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07/28/2003

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ancarett

I've been playing in virtual worlds for decades. In their computer incarnations, I play in near silence. My husband games in the next room with audio, but I keep mine off because I find jarring some of the in-game music choices/events. Another reason is that I have to listen for and talk to other household residents.

Maybe I'm spoiled because I'm a touch typist, but I'm for keeping voice chat away from my virtual worlds as long as possible!

funken gruven

I can appreciate the issues associated with suspension of disbelief.

Of more concern to me is the impact of having 8 people screaming while I'm trying to stay alive in a combat situation. You'd need a very discplined team or a rigurous protocol... Perhaps one person in a party, say a caster type removed from the heat of battle giving instuctions/commentary while everone else bites their tounge.

anonymous coward

What's this? Whining that because we can't we shouldn't try?

Speech input works great on team FPS and flight simulators. Granted it doesn't necessarily fit RPG-worlds where you're playing a character very different from yourself. But why superstitiously avoid voice input? Why don't just emphasis on speech recognition and synthesis? You could radically alter your voice or even language on-the-fly! Not to say that that would be easy, or even merely hard, but it's possible thus it's more the reason to investigate rather than to avoid.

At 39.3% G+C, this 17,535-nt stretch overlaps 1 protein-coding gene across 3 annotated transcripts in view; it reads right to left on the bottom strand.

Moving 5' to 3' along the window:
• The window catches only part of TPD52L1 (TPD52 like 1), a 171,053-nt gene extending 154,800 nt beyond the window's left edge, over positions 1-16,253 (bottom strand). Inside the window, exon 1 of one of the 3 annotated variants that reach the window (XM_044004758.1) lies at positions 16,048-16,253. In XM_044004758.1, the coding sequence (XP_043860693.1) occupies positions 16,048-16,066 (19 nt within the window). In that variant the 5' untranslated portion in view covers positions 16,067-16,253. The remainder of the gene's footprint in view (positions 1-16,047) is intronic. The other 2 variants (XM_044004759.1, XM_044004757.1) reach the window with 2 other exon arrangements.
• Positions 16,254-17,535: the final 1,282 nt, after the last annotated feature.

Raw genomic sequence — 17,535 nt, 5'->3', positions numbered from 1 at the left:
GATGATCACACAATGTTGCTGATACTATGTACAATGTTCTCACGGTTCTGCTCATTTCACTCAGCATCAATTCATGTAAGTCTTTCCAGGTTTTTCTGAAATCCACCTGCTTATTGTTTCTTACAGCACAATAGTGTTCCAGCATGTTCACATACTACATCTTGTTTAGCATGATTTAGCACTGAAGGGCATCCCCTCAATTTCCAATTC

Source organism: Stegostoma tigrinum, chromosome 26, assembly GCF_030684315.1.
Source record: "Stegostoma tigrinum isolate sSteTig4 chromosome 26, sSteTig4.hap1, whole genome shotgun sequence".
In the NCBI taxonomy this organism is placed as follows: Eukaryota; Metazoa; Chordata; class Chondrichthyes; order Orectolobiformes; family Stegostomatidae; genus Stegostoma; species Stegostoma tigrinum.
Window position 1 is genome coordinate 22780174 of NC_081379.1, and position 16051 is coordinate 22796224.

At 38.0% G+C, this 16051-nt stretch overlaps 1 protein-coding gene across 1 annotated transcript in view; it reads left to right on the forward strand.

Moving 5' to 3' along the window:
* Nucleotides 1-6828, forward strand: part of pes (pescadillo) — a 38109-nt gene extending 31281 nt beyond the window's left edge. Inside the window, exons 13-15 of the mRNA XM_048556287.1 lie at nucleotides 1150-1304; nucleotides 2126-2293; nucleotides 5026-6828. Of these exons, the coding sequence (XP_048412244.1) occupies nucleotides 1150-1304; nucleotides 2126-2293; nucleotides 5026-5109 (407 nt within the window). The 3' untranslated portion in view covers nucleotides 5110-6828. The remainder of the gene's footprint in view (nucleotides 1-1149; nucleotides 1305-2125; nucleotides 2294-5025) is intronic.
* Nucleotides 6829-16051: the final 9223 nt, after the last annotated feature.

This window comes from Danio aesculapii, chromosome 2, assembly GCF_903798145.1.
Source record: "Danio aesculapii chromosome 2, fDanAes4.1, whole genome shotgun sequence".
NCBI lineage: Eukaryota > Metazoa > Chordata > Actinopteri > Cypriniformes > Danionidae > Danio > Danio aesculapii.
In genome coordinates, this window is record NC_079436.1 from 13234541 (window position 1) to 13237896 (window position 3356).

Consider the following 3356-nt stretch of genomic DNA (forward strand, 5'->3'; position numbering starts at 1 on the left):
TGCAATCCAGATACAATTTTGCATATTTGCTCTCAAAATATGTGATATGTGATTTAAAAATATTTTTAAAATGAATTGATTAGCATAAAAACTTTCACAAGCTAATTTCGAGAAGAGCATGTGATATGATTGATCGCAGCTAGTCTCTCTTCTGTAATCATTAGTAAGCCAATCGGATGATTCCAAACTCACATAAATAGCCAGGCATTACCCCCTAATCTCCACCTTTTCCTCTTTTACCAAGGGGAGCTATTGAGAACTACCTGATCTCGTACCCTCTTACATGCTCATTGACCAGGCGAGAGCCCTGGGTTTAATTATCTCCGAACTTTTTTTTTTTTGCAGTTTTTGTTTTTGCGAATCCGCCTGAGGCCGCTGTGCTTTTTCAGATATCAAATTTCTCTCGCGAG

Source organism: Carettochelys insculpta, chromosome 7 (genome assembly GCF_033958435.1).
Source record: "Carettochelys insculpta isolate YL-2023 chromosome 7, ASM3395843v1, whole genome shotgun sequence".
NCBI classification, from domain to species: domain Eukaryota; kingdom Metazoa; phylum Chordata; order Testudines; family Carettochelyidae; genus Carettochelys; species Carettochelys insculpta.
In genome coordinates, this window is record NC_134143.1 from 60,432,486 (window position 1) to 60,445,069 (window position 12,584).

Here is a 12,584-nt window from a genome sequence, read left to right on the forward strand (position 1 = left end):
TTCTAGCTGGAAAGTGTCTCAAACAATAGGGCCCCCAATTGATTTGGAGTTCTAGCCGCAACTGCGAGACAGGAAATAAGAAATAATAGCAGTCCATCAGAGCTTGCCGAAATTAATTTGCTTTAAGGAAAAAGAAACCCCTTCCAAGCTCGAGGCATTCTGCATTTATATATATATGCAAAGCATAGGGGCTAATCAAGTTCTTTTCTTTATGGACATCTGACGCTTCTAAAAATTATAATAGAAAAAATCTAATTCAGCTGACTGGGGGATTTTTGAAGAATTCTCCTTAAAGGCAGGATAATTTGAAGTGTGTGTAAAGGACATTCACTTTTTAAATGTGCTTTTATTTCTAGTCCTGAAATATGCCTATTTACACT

Jesus

Come on baby give daddy some loving

Jesus

Come on baby give daddy some loving

swanson marpalum

Anyone who thinks that voice communication will ruin the immersion of MMORPGs is suffering from two problems. 1) They haven't played any of the current crop of MMORPGs. 2) They're stuck in an ivory tower of idealism.

The fact of the matter is that there is no immersion now, and there never was immersion in MUDs. How immersive is it to defeat the evil dragon which has been harassing the townsfolk only to have it reappear days later?

How immersive is it to bring an army to slay a god, and once you've slain the god still suffer from his followers being just as zealous, his influence in the world being just as strong? For the god to reappear inexplicably after a timer has finished timing?

The fact of the matter is that the current games are very advanced whack-a-mole machines which facilitate social interactions and throw in a little bit of persistence on how big your mallet is. If you want immersion, many things need to change. Voice communication could be one of them, but there's many more fundamental issues that need to be resolved before targeting voice. Many of these are problems that MMORPGs inherited from their text based predecessors like Diku and LP MUD.

With all due respect to Mr. Bartle, whom I believe
was instrumental in starting a wonderful ball rolling, this article shows a profound ignorance and idealism. Game design requires sacrificing parts of the ideal for broader appeal and accessibility. Voice communication will not destroy things any more than respawns, random drops, and PVP flags do.

ontology